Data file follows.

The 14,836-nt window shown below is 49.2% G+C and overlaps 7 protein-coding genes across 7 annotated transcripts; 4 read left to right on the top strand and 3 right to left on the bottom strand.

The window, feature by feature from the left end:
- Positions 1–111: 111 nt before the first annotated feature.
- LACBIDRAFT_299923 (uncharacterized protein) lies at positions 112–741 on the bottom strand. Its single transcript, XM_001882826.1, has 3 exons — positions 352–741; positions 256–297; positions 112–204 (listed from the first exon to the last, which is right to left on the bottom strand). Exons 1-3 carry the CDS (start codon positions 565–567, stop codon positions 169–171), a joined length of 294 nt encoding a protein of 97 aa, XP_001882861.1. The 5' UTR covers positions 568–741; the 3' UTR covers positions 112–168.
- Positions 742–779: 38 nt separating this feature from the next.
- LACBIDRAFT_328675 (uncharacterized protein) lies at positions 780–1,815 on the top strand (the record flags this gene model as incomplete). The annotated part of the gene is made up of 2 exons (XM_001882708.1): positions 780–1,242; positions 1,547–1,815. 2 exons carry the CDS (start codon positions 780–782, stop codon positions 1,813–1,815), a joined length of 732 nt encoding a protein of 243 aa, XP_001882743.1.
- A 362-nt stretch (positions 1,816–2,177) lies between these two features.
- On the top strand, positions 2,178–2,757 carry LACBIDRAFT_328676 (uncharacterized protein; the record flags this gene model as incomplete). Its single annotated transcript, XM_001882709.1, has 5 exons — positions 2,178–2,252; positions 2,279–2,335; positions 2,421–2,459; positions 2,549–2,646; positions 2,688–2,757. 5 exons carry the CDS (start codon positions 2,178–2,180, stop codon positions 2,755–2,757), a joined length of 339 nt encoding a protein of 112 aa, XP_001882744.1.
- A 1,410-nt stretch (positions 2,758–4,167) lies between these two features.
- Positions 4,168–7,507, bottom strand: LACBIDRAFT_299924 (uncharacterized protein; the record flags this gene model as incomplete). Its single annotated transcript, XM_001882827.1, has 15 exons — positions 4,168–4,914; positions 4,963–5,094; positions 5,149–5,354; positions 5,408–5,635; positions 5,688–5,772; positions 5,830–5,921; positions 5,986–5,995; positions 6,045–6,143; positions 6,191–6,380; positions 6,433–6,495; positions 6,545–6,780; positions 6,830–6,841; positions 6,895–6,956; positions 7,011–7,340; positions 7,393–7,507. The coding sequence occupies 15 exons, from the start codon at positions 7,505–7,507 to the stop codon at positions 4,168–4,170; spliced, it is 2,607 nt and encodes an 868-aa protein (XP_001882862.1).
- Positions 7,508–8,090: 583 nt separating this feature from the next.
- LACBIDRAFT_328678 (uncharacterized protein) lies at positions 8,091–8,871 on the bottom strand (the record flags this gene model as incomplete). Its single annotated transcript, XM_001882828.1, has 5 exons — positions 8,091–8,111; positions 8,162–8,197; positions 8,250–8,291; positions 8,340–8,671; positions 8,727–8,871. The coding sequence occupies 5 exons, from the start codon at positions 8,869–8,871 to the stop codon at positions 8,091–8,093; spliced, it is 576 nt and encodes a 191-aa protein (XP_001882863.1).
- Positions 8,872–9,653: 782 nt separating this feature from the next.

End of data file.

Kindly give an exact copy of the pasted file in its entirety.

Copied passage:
The 14,836-nt window shown below is 49.2% G+C and overlaps 7 protein-coding genes across 7 annotated transcripts; 4 read left to right on the top strand and 3 right to left on the bottom strand.

The window, feature by feature from the left end:
- Positions 1–111: 111 nt before the first annotated feature.
- LACBIDRAFT_299923 (uncharacterized protein) lies at positions 112–741 on the bottom strand. Its single transcript, XM_001882826.1, has 3 exons — positions 352–741; positions 256–297; positions 112–204 (listed from the first exon to the last, which is right to left on the bottom strand). Exons 1-3 carry the CDS (start codon positions 565–567, stop codon positions 169–171), a joined length of 294 nt encoding a protein of 97 aa, XP_001882861.1. The 5' UTR covers positions 568–741; the 3' UTR covers positions 112–168.
- Positions 742–779: 38 nt separating this feature from the next.
- LACBIDRAFT_328675 (uncharacterized protein) lies at positions 780–1,815 on the top strand (the record flags this gene model as incomplete). The annotated part of the gene is made up of 2 exons (XM_001882708.1): positions 780–1,242; positions 1,547–1,815. 2 exons carry the CDS (start codon positions 780–782, stop codon positions 1,813–1,815), a joined length of 732 nt encoding a protein of 243 aa, XP_001882743.1.
- A 362-nt stretch (positions 1,816–2,177) lies between these two features.
- On the top strand, positions 2,178–2,757 carry LACBIDRAFT_328676 (uncharacterized protein; the record flags this gene model as incomplete). Its single annotated transcript, XM_001882709.1, has 5 exons — positions 2,178–2,252; positions 2,279–2,335; positions 2,421–2,459; positions 2,549–2,646; positions 2,688–2,757. 5 exons carry the CDS (start codon positions 2,178–2,180, stop codon positions 2,755–2,757), a joined length of 339 nt encoding a protein of 112 aa, XP_001882744.1.
- A 1,410-nt stretch (positions 2,758–4,167) lies between these two features.
- Positions 4,168–7,507, bottom strand: LACBIDRAFT_299924 (uncharacterized protein; the record flags this gene model as incomplete). Its single annotated transcript, XM_001882827.1, has 15 exons — positions 4,168–4,914; positions 4,963–5,094; positions 5,149–5,354; positions 5,408–5,635; positions 5,688–5,772; positions 5,830–5,921; positions 5,986–5,995; positions 6,045–6,143; positions 6,191–6,380; positions 6,433–6,495; positions 6,545–6,780; positions 6,830–6,841; positions 6,895–6,956; positions 7,011–7,340; positions 7,393–7,507. The coding sequence occupies 15 exons, from the start codon at positions 7,505–7,507 to the stop codon at positions 4,168–4,170; spliced, it is 2,607 nt and encodes an 868-aa protein (XP_001882862.1).
- Positions 7,508–8,090: 583 nt separating this feature from the next.
- LACBIDRAFT_328678 (uncharacterized protein) lies at positions 8,091–8,871 on the bottom strand (the record flags this gene model as incomplete). Its single annotated transcript, XM_001882828.1, has 5 exons — positions 8,091–8,111; positions 8,162–8,197; positions 8,250–8,291; positions 8,340–8,671; positions 8,727–8,871. The coding sequence occupies 5 exons, from the start codon at positions 8,869–8,871 to the stop codon at positions 8,091–8,093; spliced, it is 576 nt and encodes a 191-aa protein (XP_001882863.1).
- Positions 8,872–9,653: 782 nt separating this feature from the next.